06 Sep Can I Lose My Car if the Bank Screws Up? (Chapter 13)
Last month, we discussed the risk of losing a car in Chapter 7 if the bank fails to properly record their lien. In Chapter 13, the result is often different — and good for the debtor.
If a car lender fails to record its lien properly under your state’s laws, then it won’t have a “secured” claim in Chapter 13. But the trustee in Chapter 13 is typically not in the business of taking the estate property and selling it to pay creditors. Instead, he takes payments from the debtor.
The fact that there is no debt on the car could require you to pay more to your creditors, based on the liquidation test in Chapter 13. This test requires you to repay unsecured creditors as much as they would be paid if you had filed Chapter 7. So if a hypothetical Chapter 7 trustee could have paid $10,000 to creditors from the proceeds of the car, you will need to pay at least $10,000 over time through Chapter 13 in order to keep the car.
If you had owed $10,000 on the car already and would have had to pay that outside the bankruptcy to keep it, what good is accomplished? Well for starters, your car loan had interest to be paid over time, the Chapter 13 unsecured debts are normally paid without interest. If the car loan was a high interest loan, this could be several thousand dollars of savings all by itself. And if you owed more than the liquidation value of the car, you probably save even more money.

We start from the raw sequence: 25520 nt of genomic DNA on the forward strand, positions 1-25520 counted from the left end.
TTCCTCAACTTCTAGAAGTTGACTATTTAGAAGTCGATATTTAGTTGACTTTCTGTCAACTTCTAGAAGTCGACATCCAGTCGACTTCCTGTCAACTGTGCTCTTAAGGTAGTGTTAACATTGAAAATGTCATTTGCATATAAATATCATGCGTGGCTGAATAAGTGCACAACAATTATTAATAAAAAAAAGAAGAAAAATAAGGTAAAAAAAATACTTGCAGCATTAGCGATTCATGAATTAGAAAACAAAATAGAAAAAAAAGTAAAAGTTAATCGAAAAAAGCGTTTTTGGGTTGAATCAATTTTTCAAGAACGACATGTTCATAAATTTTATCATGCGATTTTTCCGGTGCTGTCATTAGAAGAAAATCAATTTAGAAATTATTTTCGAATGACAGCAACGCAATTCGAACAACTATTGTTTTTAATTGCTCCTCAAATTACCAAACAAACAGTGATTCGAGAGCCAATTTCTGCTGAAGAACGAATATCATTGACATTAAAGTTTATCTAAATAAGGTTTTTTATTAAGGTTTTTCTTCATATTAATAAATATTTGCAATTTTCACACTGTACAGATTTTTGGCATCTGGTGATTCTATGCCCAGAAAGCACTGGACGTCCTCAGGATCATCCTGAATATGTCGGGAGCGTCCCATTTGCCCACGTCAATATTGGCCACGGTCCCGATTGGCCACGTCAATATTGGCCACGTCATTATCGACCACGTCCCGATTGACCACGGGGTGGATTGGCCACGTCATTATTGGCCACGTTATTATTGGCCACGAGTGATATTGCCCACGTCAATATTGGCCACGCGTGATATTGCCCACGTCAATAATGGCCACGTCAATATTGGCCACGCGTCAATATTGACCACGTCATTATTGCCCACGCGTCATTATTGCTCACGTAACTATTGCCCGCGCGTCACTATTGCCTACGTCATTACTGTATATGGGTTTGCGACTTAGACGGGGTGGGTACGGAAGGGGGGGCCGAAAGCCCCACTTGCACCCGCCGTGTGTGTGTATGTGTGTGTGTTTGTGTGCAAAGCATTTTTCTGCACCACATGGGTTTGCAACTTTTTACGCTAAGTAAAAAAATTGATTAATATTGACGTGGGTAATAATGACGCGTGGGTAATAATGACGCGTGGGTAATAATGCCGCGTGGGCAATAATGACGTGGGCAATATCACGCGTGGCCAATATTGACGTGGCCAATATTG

And the car lender is out of luck after the case discharges. Without a lien, they are simply an unsecured creditor wiped out at the end with all the other debt.
Sometimes the bank does put a lien on the car properly but they do it late. If the bank does it within the 90-days before you file a Chapter 13 — but more than 30-days after you took out the loan — then the lien is valid but avoidable under a 1998 Supreme Court case, Fidelity Financial Services, Inc. v. Fink, brought by the Chapter 13 Trustee in Western Missouri.
In most courts only the trustee has the power to avoid such liens. And they typically have only two-years from the start of the case to do it. So this is why bankruptcy trustees will often want to see copies of the loan paperwork and lien records on cars. And it is one of those situations where you may save money in the long run if the trustee can knock out a lien on your car.
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